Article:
ENV 618b () / 2023-2024

Anthropology of Smallholder Agriculture in Developing Countries

Credits: 3

Spring 2024: W, 1:00-3:50, Sage 32

The premise of this course is that small-scale agriculture, its distinctive economic character, and its ecology shape each other in important ways. This course will explore smallholder farming in the developing world through ethnographies.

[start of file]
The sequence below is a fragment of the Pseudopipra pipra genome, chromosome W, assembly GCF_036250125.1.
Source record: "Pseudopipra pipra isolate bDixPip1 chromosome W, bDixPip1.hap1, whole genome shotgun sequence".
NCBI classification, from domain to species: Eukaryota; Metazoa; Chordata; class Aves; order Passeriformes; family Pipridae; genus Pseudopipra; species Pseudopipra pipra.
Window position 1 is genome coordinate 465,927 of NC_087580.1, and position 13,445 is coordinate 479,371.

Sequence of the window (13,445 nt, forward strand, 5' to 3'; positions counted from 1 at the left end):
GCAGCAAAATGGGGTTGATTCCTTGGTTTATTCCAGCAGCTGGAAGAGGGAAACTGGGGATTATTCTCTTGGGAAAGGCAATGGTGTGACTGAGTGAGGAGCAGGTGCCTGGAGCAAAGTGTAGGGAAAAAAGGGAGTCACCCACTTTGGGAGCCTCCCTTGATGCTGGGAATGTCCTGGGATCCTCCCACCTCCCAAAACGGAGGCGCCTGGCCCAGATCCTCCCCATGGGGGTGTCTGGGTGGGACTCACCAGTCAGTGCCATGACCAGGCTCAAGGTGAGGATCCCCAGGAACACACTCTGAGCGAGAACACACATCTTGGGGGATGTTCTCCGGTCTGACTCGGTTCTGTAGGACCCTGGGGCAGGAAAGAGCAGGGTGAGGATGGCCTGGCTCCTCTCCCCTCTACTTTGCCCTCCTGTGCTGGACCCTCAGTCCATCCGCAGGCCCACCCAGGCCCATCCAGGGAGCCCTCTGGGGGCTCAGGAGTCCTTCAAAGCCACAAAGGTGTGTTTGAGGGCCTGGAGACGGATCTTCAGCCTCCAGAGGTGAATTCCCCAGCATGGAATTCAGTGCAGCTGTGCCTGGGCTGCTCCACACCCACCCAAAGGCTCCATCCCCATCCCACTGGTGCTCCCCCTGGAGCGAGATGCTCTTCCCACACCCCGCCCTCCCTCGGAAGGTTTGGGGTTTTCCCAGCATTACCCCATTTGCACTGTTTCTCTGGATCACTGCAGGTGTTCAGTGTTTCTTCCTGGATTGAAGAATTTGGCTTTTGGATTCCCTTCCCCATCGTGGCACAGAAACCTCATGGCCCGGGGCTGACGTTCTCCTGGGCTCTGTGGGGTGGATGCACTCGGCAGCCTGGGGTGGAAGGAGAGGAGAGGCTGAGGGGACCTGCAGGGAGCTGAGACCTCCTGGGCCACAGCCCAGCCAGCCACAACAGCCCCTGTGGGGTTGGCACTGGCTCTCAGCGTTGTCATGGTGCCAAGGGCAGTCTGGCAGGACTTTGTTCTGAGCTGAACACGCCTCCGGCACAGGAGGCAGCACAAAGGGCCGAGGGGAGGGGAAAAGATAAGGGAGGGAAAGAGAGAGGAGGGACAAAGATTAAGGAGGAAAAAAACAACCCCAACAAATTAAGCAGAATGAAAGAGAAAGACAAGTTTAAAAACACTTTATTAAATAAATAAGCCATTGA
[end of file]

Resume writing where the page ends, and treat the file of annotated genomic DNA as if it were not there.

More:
It is often said that small-scale agriculture provides half of the contemporary global food supply (see for example Graeub et al 2016); in fact there are no good global statistics on small farm production, especially in the developing world (in which many nations just don’t have statistics on food production and farm size, Ricciardi et al 2018). I argue simply that small-scale agricultural food production is important to both livelihoods and food security. If this is so, then the inter-linkages between farms, economies, and ecologies are important. These inter-linkages are also complex.